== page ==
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Carolina Panthers: ‘Big-play Bene’ living up to the name

  • http://media.charlotteobserver.com/smedia/2014/08/02/00/36/G4Mos.Em.138.jpeg|448
    TODD SUMLIN - tsumlin@charlotteobserver.com
    Carolina Panthers' Ben Benwikere (29) walks to a minicamp session in May.
  • http://media.charlotteobserver.com/smedia/2014/08/02/00/36/1eTxgx.Em.138.jpeg|197
    Jeff Siner - jsiner@charlotteobserver.com
    Carolina Panthers wide receiver Tiquan Underwood (11) is able to hold onto the ball as cornerback Bene Benwikere applies pressure during Thursday’s practice at Wofford College in Spartanburg, S.C.

SPARTANBURG In the past two days, rookie cornerback Bene’ Benwikere has made more plays than any other defensive back for the Carolina Panthers.

Benwikere had a interception return for a touchdown on Thursday, and Friday he totaled two interceptions and three pass breakups for his biggest day at training camp.

After one interception, safety Thomas DeCoud shouted “Big-play Bene.’ 

“Bene’ had a good day,” Panthers coach Ron Rivera said. “He made some things happen. He’s one of those young guys that catches your eye when they go out and make plays you see those things. It was a good day for him and some good things all around.”

The Panthers drafted Benwikere in the fifth round of May’s draft after trading a seventh-round pick to move up 20 spots and get their guy with the 148th selection.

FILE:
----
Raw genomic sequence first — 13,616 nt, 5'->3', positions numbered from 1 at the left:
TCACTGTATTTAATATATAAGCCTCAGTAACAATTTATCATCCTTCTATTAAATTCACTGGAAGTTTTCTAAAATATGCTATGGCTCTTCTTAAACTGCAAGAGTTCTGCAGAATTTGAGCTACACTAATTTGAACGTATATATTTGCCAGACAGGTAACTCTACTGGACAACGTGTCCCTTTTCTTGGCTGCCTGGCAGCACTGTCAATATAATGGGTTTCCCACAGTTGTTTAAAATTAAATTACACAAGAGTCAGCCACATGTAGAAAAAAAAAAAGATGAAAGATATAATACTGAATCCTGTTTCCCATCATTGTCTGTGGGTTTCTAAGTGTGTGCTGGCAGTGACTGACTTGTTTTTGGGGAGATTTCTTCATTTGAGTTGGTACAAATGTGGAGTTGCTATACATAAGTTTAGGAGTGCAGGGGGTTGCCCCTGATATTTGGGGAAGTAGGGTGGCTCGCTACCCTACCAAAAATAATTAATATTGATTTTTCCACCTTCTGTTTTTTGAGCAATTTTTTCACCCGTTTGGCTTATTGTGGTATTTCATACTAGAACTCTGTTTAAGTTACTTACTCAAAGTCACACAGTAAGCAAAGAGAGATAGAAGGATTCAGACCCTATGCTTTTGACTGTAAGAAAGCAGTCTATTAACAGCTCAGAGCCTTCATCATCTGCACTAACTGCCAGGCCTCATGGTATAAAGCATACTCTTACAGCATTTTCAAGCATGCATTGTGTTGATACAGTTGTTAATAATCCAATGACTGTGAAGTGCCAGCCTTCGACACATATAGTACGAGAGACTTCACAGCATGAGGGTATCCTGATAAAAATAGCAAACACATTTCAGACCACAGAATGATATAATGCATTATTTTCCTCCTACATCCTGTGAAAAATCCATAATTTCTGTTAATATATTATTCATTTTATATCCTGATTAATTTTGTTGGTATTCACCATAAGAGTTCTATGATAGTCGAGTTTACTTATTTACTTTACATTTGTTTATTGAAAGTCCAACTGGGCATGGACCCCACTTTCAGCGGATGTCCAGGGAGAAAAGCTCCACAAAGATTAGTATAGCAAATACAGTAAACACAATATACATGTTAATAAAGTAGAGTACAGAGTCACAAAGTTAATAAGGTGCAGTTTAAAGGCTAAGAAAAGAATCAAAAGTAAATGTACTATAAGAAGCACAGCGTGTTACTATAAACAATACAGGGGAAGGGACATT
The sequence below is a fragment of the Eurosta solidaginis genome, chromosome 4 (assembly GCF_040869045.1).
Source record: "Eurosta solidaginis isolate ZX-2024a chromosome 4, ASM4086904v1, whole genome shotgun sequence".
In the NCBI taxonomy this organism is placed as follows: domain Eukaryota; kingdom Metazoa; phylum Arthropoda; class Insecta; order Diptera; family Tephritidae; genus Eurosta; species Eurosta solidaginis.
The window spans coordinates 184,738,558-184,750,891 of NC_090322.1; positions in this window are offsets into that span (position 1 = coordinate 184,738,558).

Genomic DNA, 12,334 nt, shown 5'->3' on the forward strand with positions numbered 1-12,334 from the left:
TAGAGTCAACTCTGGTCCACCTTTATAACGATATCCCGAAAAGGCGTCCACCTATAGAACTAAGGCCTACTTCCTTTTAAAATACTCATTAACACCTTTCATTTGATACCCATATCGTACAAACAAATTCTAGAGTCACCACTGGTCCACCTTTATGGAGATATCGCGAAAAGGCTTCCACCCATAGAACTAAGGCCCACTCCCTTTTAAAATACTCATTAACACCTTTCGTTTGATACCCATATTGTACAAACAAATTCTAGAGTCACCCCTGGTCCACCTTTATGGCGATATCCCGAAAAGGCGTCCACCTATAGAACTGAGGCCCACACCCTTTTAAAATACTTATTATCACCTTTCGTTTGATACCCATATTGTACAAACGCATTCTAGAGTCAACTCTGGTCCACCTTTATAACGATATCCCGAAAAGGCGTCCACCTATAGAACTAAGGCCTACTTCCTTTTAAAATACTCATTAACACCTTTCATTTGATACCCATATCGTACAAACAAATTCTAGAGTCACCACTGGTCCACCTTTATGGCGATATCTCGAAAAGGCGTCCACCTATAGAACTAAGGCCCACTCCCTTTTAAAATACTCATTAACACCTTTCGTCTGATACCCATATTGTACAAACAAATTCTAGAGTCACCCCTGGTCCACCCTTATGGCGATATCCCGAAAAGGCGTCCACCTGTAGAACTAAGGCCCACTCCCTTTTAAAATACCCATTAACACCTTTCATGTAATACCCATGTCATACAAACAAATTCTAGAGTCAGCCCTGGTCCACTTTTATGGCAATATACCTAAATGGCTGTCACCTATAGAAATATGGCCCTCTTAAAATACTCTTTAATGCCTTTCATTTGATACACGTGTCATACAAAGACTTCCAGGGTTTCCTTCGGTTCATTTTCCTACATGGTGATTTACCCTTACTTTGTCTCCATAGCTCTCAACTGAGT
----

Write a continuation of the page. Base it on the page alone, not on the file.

Benwikere, at 6-foot and 185 pounds, was a ballhawk at San Jose State, where he was a two-time all-conference player who racked up 12 interceptions in his final two seasons.

After the draft and again on Friday, Rivera likened Benwikere to Nate Vasher, who played for Rivera when he was a defensive coordinator in Chicago. Vasher, at 5-foot-10 and 180 pounds, had 13 interceptions in his first two seasons and went to the Pro Bowl in his second year.

Rivera said he has seen Benwikere improve since rookie camp, but he’s not surprised with the production at camp.

“The truth of the matter is Bene’ is kind of who we thought he is,” Rivera said. “He has great vision, he plays with eyes on the ball. When you do that you can have opportunities to make plays. He has a natural feel for that.”

Benwikere said the first interception was all coaching. Defensive backs coach Steve Wilks had been working with the secondary about playing certain techniques on the curl, flat and drop, and when Benwikere realized his man was trying to widen him on a seam, he got the call and slipped underneath for the interception.

The second interception came on a Derek Anderson pass intended for Marvin McNutt and picked it off.

Benwikere is competing with veteran Charles Godfrey for the starting nickel spot. Godfrey has gotten reps at nickel and cornerback while Benwikere has been primarily a nickel.

“I know it’s a competition,” Benwikere said. “I don’t want to say it’s a win or lose deal. Godfrey has game experience over me and that’s one thing I understand is just working every day that I can to understand the rest of the defense.”

Rivera wasn’t ready to say Benwikere is an every-down corner, but he likes the development he’s seen so far.

“We’ll see once we get the pads on and playing against an opponent as opposed to guys out here,” Rivera said. “We’ll see what happens, but I think he has an opportunity most certainly to be a contributor.”

Jones: 704-358-5323; Twitter: @jjones9
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